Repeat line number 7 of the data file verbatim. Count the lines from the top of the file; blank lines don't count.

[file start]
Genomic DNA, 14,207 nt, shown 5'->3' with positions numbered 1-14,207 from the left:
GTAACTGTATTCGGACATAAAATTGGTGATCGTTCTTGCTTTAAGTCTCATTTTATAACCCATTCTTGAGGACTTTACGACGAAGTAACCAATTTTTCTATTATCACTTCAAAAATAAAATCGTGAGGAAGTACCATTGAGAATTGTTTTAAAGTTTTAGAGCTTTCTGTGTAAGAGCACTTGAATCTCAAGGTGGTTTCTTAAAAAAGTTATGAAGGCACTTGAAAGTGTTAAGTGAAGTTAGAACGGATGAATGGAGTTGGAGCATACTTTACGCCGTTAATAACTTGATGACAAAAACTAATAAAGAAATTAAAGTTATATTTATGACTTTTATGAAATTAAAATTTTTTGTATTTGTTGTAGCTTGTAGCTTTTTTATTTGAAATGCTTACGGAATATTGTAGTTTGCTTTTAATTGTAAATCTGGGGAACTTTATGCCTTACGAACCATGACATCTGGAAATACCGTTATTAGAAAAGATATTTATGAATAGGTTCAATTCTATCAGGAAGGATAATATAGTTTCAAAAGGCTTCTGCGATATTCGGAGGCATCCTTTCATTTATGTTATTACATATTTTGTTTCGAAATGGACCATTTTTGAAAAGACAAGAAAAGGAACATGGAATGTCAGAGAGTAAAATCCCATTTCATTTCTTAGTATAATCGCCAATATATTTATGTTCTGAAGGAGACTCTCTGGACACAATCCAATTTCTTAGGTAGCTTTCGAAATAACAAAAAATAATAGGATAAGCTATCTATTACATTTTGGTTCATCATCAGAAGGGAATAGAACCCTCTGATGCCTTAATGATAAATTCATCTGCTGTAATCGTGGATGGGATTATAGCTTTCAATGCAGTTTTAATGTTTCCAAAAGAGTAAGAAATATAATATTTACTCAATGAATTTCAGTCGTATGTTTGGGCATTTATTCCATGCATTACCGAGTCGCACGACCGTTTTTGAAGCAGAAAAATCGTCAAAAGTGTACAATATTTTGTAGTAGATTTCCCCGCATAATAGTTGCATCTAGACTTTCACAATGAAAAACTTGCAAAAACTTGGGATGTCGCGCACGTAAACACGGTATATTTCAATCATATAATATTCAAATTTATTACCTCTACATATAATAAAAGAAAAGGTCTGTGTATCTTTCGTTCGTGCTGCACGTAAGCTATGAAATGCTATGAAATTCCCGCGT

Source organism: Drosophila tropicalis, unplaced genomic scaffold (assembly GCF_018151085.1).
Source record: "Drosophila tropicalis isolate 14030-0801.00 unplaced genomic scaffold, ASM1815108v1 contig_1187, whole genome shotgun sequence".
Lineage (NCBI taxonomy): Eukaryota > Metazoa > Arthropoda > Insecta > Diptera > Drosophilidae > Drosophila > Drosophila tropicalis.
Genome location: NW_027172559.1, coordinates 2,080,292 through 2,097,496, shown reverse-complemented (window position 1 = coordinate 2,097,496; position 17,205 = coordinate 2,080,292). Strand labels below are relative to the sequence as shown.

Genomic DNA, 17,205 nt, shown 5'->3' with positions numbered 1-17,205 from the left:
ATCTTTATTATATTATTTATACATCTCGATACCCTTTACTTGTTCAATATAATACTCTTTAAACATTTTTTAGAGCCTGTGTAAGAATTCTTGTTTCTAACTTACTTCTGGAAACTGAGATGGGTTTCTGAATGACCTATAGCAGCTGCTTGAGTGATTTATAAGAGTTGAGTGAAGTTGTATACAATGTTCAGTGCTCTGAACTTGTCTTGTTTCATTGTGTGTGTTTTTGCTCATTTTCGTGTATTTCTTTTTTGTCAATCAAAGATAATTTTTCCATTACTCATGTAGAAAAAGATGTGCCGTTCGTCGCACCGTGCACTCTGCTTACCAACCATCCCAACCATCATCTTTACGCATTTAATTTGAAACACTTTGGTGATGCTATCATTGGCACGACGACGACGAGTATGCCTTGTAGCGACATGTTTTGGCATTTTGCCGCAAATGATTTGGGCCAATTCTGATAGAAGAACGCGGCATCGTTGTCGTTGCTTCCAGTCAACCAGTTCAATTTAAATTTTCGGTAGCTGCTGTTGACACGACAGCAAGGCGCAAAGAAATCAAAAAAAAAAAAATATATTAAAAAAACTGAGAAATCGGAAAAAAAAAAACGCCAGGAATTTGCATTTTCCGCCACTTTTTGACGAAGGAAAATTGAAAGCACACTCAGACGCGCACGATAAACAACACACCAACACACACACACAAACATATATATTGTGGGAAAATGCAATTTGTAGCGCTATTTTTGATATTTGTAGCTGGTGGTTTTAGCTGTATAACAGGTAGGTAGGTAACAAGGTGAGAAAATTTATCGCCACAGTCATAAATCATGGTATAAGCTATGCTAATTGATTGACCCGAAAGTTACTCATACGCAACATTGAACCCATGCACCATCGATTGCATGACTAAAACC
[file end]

Genomic DNA, 17,205 nt, shown 5'->3' with positions numbered 1-17,205 from the left: